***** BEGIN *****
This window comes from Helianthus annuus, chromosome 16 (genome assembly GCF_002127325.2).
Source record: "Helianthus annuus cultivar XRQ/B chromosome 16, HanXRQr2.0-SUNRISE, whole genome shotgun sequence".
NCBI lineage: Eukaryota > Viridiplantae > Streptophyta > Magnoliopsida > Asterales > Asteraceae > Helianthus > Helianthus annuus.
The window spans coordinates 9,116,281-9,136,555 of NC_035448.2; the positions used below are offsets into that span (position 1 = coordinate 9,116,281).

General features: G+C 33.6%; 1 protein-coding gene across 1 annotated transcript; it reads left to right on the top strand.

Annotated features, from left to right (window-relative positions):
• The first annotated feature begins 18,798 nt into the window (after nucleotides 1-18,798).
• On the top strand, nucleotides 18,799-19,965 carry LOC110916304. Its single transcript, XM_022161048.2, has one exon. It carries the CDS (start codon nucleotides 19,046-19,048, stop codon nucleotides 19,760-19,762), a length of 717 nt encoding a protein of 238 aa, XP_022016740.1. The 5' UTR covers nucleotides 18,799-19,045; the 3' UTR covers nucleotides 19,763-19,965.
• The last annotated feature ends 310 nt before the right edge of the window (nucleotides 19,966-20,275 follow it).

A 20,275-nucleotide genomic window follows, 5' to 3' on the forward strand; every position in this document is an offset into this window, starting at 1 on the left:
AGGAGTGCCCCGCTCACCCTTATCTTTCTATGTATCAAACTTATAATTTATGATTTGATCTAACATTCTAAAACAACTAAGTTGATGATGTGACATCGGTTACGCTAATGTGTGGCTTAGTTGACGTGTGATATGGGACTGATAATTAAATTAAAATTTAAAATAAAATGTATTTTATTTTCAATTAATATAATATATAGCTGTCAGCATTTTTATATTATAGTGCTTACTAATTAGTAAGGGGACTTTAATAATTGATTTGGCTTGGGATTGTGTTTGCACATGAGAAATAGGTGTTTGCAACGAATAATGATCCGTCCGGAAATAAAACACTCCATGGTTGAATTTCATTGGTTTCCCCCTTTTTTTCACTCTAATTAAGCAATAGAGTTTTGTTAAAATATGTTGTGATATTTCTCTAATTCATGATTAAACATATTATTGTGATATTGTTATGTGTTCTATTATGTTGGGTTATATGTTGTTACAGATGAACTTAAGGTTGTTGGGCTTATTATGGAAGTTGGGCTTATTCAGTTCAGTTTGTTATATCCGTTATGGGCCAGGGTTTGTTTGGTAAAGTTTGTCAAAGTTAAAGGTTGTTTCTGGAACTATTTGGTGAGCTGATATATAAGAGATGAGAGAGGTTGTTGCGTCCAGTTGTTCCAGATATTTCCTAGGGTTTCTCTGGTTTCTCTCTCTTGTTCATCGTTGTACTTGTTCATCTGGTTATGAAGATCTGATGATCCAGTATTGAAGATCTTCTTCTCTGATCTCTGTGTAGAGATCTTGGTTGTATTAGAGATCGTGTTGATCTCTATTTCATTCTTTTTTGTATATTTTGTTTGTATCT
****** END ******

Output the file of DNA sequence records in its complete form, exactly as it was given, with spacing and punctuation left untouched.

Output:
This window comes from Helianthus annuus, chromosome 16 (genome assembly GCF_002127325.2).
Source record: "Helianthus annuus cultivar XRQ/B chromosome 16, HanXRQr2.0-SUNRISE, whole genome shotgun sequence".
NCBI lineage: Eukaryota > Viridiplantae > Streptophyta > Magnoliopsida > Asterales > Asteraceae > Helianthus > Helianthus annuus.
The window spans coordinates 9,116,281-9,136,555 of NC_035448.2; the positions used below are offsets into that span (position 1 = coordinate 9,116,281).

General features: G+C 33.6%; 1 protein-coding gene across 1 annotated transcript; it reads left to right on the top strand.

Annotated features, from left to right (window-relative positions):
• The first annotated feature begins 18,798 nt into the window (after nucleotides 1-18,798).
• On the top strand, nucleotides 18,799-19,965 carry LOC110916304. Its single transcript, XM_022161048.2, has one exon. It carries the CDS (start codon nucleotides 19,046-19,048, stop codon nucleotides 19,760-19,762), a length of 717 nt encoding a protein of 238 aa, XP_022016740.1. The 5' UTR covers nucleotides 18,799-19,045; the 3' UTR covers nucleotides 19,763-19,965.
• The last annotated feature ends 310 nt before the right edge of the window (nucleotides 19,966-20,275 follow it).

A 20,275-nucleotide genomic window follows, 5' to 3' on the forward strand; every position in this document is an offset into this window, starting at 1 on the left:
AGGAGTGCCCCGCTCACCCTTATCTTTCTATGTATCAAACTTATAATTTATGATTTGATCTAACATTCTAAAACAACTAAGTTGATGATGTGACATCGGTTACGCTAATGTGTGGCTTAGTTGACGTGTGATATGGGACTGATAATTAAATTAAAATTTAAAATAAAATGTATTTTATTTTCAATTAATATAATATATAGCTGTCAGCATTTTTATATTATAGTGCTTACTAATTAGTAAGGGGACTTTAATAATTGATTTGGCTTGGGATTGTGTTTGCACATGAGAAATAGGTGTTTGCAACGAATAATGATCCGTCCGGAAATAAAACACTCCATGGTTGAATTTCATTGGTTTCCCCCTTTTTTTCACTCTAATTAAGCAATAGAGTTTTGTTAAAATATGTTGTGATATTTCTCTAATTCATGATTAAACATATTATTGTGATATTGTTATGTGTTCTATTATGTTGGGTTATATGTTGTTACAGATGAACTTAAGGTTGTTGGGCTTATTATGGAAGTTGGGCTTATTCAGTTCAGTTTGTTATATCCGTTATGGGCCAGGGTTTGTTTGGTAAAGTTTGTCAAAGTTAAAGGTTGTTTCTGGAACTATTTGGTGAGCTGATATATAAGAGATGAGAGAGGTTGTTGCGTCCAGTTGTTCCAGATATTTCCTAGGGTTTCTCTGGTTTCTCTCTCTTGTTCATCGTTGTACTTGTTCATCTGGTTATGAAGATCTGATGATCCAGTATTGAAGATCTTCTTCTCTGATCTCTGTGTAGAGATCTTGGTTGTATTAGAGATCGTGTTGATCTCTATTTCATTCTTTTTTGTATATTTTGTTTGTATCT